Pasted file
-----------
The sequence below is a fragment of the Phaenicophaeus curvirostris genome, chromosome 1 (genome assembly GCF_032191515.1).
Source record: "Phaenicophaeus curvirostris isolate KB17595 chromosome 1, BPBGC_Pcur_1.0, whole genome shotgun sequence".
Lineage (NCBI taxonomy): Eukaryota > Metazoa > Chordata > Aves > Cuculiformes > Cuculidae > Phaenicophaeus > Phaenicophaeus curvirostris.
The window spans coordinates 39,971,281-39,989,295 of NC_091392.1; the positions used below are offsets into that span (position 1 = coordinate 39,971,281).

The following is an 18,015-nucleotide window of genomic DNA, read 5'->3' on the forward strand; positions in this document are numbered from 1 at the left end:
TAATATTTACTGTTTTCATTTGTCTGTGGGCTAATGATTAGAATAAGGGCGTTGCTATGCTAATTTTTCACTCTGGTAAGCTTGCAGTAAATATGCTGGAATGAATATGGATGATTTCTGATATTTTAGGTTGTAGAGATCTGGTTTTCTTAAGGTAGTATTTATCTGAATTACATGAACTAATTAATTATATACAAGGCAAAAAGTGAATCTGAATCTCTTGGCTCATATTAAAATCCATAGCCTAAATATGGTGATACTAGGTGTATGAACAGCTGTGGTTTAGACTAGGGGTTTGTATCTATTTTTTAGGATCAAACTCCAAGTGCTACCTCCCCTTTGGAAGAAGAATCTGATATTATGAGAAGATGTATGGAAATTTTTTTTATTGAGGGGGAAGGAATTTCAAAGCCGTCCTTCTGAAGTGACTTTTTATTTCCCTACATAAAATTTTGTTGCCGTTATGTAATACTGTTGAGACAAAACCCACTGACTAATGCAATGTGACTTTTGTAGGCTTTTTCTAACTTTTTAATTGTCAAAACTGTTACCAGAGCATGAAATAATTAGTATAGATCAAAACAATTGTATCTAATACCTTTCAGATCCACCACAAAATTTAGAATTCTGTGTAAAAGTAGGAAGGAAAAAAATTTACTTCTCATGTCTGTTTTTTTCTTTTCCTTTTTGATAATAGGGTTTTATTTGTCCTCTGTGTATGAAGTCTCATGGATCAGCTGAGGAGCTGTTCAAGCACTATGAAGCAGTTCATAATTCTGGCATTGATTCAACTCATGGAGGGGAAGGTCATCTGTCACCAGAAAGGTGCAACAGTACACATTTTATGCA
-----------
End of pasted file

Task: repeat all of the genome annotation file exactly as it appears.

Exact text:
The sequence below is a fragment of the Phaenicophaeus curvirostris genome, chromosome 1 (genome assembly GCF_032191515.1).
Source record: "Phaenicophaeus curvirostris isolate KB17595 chromosome 1, BPBGC_Pcur_1.0, whole genome shotgun sequence".
Lineage (NCBI taxonomy): Eukaryota > Metazoa > Chordata > Aves > Cuculiformes > Cuculidae > Phaenicophaeus > Phaenicophaeus curvirostris.
The window spans coordinates 39,971,281-39,989,295 of NC_091392.1; the positions used below are offsets into that span (position 1 = coordinate 39,971,281).

The following is an 18,015-nucleotide window of genomic DNA, read 5'->3' on the forward strand; positions in this document are numbered from 1 at the left end:
TAATATTTACTGTTTTCATTTGTCTGTGGGCTAATGATTAGAATAAGGGCGTTGCTATGCTAATTTTTCACTCTGGTAAGCTTGCAGTAAATATGCTGGAATGAATATGGATGATTTCTGATATTTTAGGTTGTAGAGATCTGGTTTTCTTAAGGTAGTATTTATCTGAATTACATGAACTAATTAATTATATACAAGGCAAAAAGTGAATCTGAATCTCTTGGCTCATATTAAAATCCATAGCCTAAATATGGTGATACTAGGTGTATGAACAGCTGTGGTTTAGACTAGGGGTTTGTATCTATTTTTTAGGATCAAACTCCAAGTGCTACCTCCCCTTTGGAAGAAGAATCTGATATTATGAGAAGATGTATGGAAATTTTTTTTATTGAGGGGGAAGGAATTTCAAAGCCGTCCTTCTGAAGTGACTTTTTATTTCCCTACATAAAATTTTGTTGCCGTTATGTAATACTGTTGAGACAAAACCCACTGACTAATGCAATGTGACTTTTGTAGGCTTTTTCTAACTTTTTAATTGTCAAAACTGTTACCAGAGCATGAAATAATTAGTATAGATCAAAACAATTGTATCTAATACCTTTCAGATCCACCACAAAATTTAGAATTCTGTGTAAAAGTAGGAAGGAAAAAAATTTACTTCTCATGTCTGTTTTTTTCTTTTCCTTTTTGATAATAGGGTTTTATTTGTCCTCTGTGTATGAAGTCTCATGGATCAGCTGAGGAGCTGTTCAAGCACTATGAAGCAGTTCATAATTCTGGCATTGATTCAACTCATGGAGGGGAAGGTCATCTGTCACCAGAAAGGTGCAACAGTACACATTTTATGCA